Thanks again Andrew.

If you have any questions please let me know by heading to http://sysadminsmith.com and clicking he ‘Submit a Question’ Link.


April 24, 2009  4:15 PM

SQL Ping Servers Improved



Posted by: Colin Smith
Database Administration, DBA, Monitoring, Powershell, SQL Server, Windows Administration

Not long ago I did a post about pinging the interface of a server since you may encounter a problem connecting to WMI even if a server is up. The article is at http://itknowledgeexchange.techtarget.com/dba/powershell-ping/.

So Like I describe in that post I did not want our DBA team to be paged about a SQL Server being down when it was really an issue with the host server. In that case I would like the Windows Administration team to be notified so that they can take care of the issue. I also wanted to check on some other things about the server. I wanted to check the physical interface, check that the agent service is running, and also verify that connections to the database can be made. I have finished the script to do this and I will go over it with you a function at a time. First we will look at the Main function. This is where everything gets set up.

#################################

####### Start Script ############

#################################

$ErrorActionPreference
=
“SilentlyContinue”

$time
=
Get-Date
-displayhint
time

$date
=
date

New-PSDrive
i
-PSProvider
filesystem
-Root \\SomeServer\SomeShare

if (test-path
“i:\OUT\ping_with_service_check.txt”)

{

Clear-Content
-path
“i:\OUT\ping_with_service_check.txt”

}

##Read in List of SQL Servers And set up all needed variables for script

$NTusers
=
“phx.it.systems.nt@pni.com”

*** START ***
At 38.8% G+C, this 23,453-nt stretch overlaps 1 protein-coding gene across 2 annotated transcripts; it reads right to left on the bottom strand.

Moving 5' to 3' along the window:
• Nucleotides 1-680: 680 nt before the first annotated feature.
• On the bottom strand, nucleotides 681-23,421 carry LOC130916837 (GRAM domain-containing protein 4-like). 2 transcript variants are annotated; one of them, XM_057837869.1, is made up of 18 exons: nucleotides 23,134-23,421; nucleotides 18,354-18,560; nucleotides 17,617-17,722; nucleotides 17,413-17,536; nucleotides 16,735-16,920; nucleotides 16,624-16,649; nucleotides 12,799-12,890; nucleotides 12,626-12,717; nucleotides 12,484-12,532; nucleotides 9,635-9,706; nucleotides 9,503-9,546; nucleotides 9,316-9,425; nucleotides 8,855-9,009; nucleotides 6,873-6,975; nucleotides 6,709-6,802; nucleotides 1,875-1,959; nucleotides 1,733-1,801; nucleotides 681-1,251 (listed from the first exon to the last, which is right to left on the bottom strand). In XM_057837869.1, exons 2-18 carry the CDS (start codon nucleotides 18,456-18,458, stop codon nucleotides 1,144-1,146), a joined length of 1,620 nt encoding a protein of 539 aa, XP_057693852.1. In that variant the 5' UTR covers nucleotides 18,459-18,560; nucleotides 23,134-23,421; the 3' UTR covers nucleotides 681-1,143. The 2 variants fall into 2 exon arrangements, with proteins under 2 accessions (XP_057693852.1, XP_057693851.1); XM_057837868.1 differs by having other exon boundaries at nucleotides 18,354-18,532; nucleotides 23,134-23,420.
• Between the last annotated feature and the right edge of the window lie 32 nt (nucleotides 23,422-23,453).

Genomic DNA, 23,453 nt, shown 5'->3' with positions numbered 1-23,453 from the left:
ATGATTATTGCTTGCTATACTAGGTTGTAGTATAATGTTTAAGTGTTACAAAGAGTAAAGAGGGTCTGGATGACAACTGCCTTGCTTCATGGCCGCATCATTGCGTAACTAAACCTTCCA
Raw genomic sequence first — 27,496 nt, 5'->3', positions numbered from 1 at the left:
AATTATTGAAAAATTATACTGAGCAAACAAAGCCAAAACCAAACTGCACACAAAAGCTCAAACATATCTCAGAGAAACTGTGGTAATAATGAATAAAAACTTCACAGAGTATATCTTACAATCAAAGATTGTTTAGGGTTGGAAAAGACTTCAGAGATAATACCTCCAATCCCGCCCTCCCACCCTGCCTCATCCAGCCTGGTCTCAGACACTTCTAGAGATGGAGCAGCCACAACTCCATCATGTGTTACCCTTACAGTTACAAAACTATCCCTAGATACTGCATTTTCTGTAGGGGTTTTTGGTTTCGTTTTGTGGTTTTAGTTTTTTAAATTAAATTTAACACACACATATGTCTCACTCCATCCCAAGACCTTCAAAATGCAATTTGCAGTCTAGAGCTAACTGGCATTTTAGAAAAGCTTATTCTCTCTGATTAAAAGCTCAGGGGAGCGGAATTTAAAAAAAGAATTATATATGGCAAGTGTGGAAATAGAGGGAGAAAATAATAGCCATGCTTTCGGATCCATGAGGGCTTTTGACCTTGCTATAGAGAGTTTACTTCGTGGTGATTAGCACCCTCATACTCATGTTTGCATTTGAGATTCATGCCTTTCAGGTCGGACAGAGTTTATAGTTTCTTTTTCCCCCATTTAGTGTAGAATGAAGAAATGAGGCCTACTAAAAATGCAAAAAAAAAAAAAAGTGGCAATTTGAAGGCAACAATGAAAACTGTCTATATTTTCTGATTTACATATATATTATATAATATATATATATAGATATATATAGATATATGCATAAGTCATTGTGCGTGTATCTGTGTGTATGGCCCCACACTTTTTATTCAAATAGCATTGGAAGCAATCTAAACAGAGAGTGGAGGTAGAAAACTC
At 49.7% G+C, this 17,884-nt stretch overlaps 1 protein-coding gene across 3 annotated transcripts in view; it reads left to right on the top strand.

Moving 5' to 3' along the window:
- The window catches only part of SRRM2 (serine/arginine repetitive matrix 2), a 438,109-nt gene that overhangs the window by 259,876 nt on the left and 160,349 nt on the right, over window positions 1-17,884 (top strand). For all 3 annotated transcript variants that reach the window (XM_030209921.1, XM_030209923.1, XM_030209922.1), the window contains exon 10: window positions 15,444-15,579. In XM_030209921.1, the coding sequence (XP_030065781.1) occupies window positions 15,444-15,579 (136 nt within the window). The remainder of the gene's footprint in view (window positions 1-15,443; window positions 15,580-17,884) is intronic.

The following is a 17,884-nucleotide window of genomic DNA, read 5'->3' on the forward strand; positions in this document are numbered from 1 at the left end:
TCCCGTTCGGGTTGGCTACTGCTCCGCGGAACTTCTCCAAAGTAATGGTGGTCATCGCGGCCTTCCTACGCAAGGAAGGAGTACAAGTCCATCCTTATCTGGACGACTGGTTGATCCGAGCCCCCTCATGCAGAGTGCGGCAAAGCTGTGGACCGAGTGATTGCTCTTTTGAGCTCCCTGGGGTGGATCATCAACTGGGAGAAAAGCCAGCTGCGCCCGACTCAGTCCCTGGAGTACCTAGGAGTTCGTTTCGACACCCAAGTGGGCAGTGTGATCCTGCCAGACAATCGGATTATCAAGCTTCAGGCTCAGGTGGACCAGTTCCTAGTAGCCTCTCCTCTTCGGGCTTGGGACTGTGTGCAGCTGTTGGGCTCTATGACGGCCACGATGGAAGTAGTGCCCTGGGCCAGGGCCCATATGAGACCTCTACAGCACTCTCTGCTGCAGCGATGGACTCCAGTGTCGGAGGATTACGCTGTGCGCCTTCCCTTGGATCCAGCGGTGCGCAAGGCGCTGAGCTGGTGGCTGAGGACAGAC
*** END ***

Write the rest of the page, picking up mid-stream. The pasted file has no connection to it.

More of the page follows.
$servers
=
Import-Csv
-Path
“i:\inputs\sqltab.txt”

foreach ($server
in
$servers)

{

$machine
=
$server.server

$instance
=
$server.instance

$torp
=
$server.torp

$ping
=
$server.ping

if ($instance
-eq
“NULL”)

{

$SqlServer
=
$server.server

$folder
=
$server.server

$sqlagent
=
“sqlserveragent”

$sqlserverservice
=
“mssqlserver”

}

else

{

$SqlServer
=
“$machine\$instance”

$folder
=
“$machine-$instance”

$sqlagent
=
“sqlagent`$$instance”

$sqlserverservice
=
“mssql`$$instance”

}

echo
“`n############################”

echo
“`n############################” >> “i:\OUT\ping_with_service_check.txt”

$machine >> “i:\OUT\ping_with_service_check.txt”

$machine

if ($ping
-eq
“Y”)

{

if (test-path
“i:\$folder\wmi_Failure.txt”)

{

$wmierror
= 1

$wminoemail
= 1

$wmifile
=
Get-ChildItem
“i:\$folder”
|
where{$_.name
-eq
“wmi_failure.txt”}


$filetime
=
$wmifile.lastwritetime

if($filetime-le
$date.AddDays(-1))

{

del
“i:\$folder\wmi_Failure.txt”

}

}

if (!(test-path
“i:\$folder\wmi_Failure.txt”))

{

$wmierror
= 0

$wminoemail
= 0

}

if (test-path
“i:\$folder\ping_Failure.txt”)

{

$pingfail
= 1

$pingnoemail
= 1

$pingfile
=
Get-ChildItem
“i:\$folder”
|
where{$_.name
-eq
“ping_failure.txt”}

$pingfiletime
=
$pingfile.lastwritetime

$pingfiletime


if ($pingfiletime
-le
$date.AddHours(-6))

{

echo
“File was created more than 1 minute ago. $pingfiletime”

del
“i:\$folder\ping_failure.txt”

}

}

if (!(test-path
“i:\$folder\ping_Failure.txt”))

{

$pingfail
= 0

$pingnoemail
= 0

}

if (test-path
“i:\$folder\agent_Failure.txt”)

{

$agentfail
= 1

}

if (!(test-path
“i:\$folder\agent_Failure.txt”))

{

$agentfail
= 0

}

Ping_Interface


}

if ($ping
-eq
“N”)

{


echo
“$sqlserver – is not being pinged at this time. Check SQLTAB” >> i:\OUT\ping_with_service_check.txt

echo
“############################” >> “i:\OUT\ping_with_service_check.txt”

}

}